Telltale's The Expanse interview - Developers on early development and appealing to new fans

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drummer in The expanse game

Recently, I had the chance to play the first episode of Season One of Telltale's The Expanse, their first game since returning as a developer.

As part of my preview, I spent some time chatting to Tommy Spampinato, who is Lead Environment Artist on the game, and Emerson Oaks, who is Art Director, about the early days of developing the game and how much they thought about trying to appeal to players new to The Expanse.

Below is our chat in full. We also have a full preview of episode one if you want to check out our early thoughts on the game.

Telltale's The Expanse interview

Tom Hopkins (Gfinity): Since it’s garnered quite a specialist audience, was making the game approachable for people who aren’t familiar with The Expanse a big consideration when making the game?

Emerson Oaks: Absolutely! I mean, as you put it, The Expanse has a fixed audience, so to make the game popular we need to bring more people into it. I think part of the way that we do that is targeting a much larger audience of people, fans of narrative adventure games, and Telltale Games.

Tom: Was that part of deciding to do this particular story in the Expanse  universe?

Oaks: Drummer is one of the most recognisable characters for anyone interested in the series, so it seemed like a natural fit.

Tommy Spampinato: Yes. I mean, she just stuck out right from the beginning from her first spot on the show. I think she first appears in season two, she ramps up more and more. But I think Cara, through her performance, she cemented her role immediately. Well, this is my speculation. I feel everyone has seen the show. I loved it so much. I was blown away. I mean, it's popular, but it's not as popular as you know, Game of Thrones was. Yeah. So I was completely blown away. And so I never really thought about people that hadn't seen the show. So the question you just asked made me realise like, wow, I’d never really thought about that.

A key choice in episode one of The Expanse
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Tom: Are you interested to see how players who don’t know the series create new and different versions of Drummer’s personality?

Oaks: Yeah, it'd be interesting to see how players who are not familiar with the series. She is pretty cool, because she does have an arc. She rose from where she's at in the prequel to where she ends up in Season 2 of the TV show.

Spampinato: I think people will realise she's like a no nonsense character. That's what attracted me in the show. She's really tough. And, you know, wasn't, I don’t know if flamboyant is the right word. She wasn't over sexualised in the show. Something drew me in; her attitude and just how she dealt with the people around her. Because she's to the point, yeah. And in the series she gets stronger and stronger. I'm not [going to] ruin it for anyone. And being able to know her outcome in the series allowed us to craft her story. And we also worked with that outcome to give us ideas on how we can take this character because she's really a compilation of a bunch of different characters from the books. And they created one character in the TV series, which was Drummer. But in the books, and I'm listening to audiobooks now and I haven't come across her, and I’m on book five. I think I just heard her name just recently.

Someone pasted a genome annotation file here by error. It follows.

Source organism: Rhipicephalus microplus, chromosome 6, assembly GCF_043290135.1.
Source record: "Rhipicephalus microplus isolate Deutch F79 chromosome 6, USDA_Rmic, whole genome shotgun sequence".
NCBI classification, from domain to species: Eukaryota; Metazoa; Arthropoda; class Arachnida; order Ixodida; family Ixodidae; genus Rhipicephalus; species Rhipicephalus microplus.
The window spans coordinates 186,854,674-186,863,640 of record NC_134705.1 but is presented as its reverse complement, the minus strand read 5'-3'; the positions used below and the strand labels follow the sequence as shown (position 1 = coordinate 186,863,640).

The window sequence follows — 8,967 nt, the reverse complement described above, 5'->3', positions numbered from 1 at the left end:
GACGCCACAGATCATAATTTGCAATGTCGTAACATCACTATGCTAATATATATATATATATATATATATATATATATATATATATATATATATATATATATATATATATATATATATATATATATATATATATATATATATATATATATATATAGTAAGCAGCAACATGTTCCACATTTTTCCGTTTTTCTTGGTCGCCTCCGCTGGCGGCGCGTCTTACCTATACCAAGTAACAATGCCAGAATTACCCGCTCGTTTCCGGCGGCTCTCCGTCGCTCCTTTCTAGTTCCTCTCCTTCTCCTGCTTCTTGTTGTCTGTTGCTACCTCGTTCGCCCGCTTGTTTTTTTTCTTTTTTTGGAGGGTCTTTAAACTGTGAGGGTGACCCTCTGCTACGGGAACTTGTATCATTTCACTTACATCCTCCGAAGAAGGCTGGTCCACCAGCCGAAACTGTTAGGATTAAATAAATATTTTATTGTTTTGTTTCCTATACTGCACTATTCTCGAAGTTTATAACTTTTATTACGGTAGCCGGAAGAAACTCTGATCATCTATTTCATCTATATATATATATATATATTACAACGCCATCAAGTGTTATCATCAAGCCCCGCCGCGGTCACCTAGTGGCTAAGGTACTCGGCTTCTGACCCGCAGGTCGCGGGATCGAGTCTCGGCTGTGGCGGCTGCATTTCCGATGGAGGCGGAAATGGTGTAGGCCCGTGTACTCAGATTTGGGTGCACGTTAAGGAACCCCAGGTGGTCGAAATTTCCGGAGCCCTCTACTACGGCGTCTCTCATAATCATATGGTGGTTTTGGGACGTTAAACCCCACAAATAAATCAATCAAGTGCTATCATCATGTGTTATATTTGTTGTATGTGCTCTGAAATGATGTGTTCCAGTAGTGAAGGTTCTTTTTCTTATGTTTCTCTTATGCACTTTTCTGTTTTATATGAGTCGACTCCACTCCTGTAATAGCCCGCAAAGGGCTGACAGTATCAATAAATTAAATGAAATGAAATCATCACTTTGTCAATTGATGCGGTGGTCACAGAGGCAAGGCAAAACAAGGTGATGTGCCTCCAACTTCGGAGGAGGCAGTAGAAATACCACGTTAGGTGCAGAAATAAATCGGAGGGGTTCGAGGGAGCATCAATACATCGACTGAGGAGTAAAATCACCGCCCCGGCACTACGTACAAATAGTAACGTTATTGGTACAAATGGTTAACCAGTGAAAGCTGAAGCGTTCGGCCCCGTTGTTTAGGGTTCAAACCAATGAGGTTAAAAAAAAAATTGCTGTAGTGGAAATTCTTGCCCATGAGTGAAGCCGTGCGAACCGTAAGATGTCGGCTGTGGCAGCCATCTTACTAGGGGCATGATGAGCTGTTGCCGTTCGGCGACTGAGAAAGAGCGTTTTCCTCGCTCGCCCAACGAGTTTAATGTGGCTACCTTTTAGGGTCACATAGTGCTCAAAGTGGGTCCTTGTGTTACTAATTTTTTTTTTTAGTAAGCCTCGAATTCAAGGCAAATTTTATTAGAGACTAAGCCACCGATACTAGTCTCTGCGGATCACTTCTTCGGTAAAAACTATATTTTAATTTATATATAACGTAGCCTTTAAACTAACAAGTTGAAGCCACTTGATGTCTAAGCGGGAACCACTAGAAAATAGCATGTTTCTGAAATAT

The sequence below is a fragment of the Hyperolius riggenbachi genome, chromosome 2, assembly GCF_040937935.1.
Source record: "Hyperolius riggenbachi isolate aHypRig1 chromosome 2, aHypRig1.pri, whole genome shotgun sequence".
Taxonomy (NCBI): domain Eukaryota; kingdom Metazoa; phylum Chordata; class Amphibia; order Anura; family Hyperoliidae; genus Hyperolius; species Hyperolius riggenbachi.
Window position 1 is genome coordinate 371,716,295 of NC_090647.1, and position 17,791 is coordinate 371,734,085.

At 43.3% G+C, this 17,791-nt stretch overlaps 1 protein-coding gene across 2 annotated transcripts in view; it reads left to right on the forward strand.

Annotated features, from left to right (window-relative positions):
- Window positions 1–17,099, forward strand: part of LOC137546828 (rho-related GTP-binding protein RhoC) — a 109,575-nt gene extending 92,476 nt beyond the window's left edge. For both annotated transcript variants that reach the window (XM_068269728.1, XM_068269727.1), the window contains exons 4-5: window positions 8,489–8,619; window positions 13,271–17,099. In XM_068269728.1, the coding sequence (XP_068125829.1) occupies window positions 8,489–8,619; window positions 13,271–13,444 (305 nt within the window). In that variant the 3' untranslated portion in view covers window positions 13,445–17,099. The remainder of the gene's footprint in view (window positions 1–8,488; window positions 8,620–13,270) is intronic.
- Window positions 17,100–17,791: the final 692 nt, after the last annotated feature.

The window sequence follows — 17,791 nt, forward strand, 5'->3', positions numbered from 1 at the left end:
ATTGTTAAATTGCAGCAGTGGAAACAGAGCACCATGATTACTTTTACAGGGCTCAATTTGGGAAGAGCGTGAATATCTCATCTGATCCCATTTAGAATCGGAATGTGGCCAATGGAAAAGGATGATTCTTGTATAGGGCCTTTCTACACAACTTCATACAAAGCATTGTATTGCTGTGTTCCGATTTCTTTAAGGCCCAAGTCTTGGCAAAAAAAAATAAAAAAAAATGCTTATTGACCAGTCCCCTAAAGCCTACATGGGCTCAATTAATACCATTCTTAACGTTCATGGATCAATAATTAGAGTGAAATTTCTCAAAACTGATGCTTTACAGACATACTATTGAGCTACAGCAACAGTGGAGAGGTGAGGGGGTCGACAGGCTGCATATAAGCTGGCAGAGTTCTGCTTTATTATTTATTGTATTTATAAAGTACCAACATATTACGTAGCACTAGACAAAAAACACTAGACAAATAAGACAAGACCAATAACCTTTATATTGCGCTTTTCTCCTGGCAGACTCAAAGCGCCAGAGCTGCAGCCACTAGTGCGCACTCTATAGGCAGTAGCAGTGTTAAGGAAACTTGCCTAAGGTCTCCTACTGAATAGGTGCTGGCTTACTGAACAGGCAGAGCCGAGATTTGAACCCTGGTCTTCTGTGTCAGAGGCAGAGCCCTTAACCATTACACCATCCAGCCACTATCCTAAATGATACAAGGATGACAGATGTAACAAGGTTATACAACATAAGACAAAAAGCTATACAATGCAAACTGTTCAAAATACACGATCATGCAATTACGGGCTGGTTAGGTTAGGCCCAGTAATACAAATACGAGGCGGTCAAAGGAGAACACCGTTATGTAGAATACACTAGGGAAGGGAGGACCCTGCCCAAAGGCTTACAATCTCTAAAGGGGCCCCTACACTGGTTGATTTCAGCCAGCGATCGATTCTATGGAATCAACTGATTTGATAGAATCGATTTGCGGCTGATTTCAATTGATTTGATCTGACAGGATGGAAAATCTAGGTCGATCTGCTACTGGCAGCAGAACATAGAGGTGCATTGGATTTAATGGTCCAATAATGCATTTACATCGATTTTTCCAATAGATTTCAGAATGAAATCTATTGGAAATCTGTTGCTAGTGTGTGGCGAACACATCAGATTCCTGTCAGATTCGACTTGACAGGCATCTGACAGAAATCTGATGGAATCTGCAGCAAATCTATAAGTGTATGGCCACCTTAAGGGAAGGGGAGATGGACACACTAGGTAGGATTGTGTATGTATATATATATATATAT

Oaks: She seems pretty unflappable and vulnerable in this series. She obviously has trials and tribulations that she has to get over. But for her to get to that point, I think one of the interesting things that our writers had to imagine is what kind of experiences do you have to have to get to be that sort of person or have a skin that's that thick, and she's not as indestructible in the Telltale series.

Tom: You spoke about working with Alcon, how collaborative was that process with them when you were first coming up with the story?

Spampinato: I think in the beginning was very collaborative. And then you know, I guess I got to work so I didn't really hear much about it. It was a trust relationship. They certainly reviewed our builds and stuff and our game director did a great job communicating with them. I think they met with the writers of the of the books, as well as Alcon.

Oaks: Particularly in the early days.

Spampinato: It didn't seem to me as a Lead Environment Artist or as if they were micromanaging us at all. There was a lot of trust in there. And yeah, it was a great relationship.

Tom: As an environment artist, was getting the look and atmosphere to be like that of the TV show collaborative too?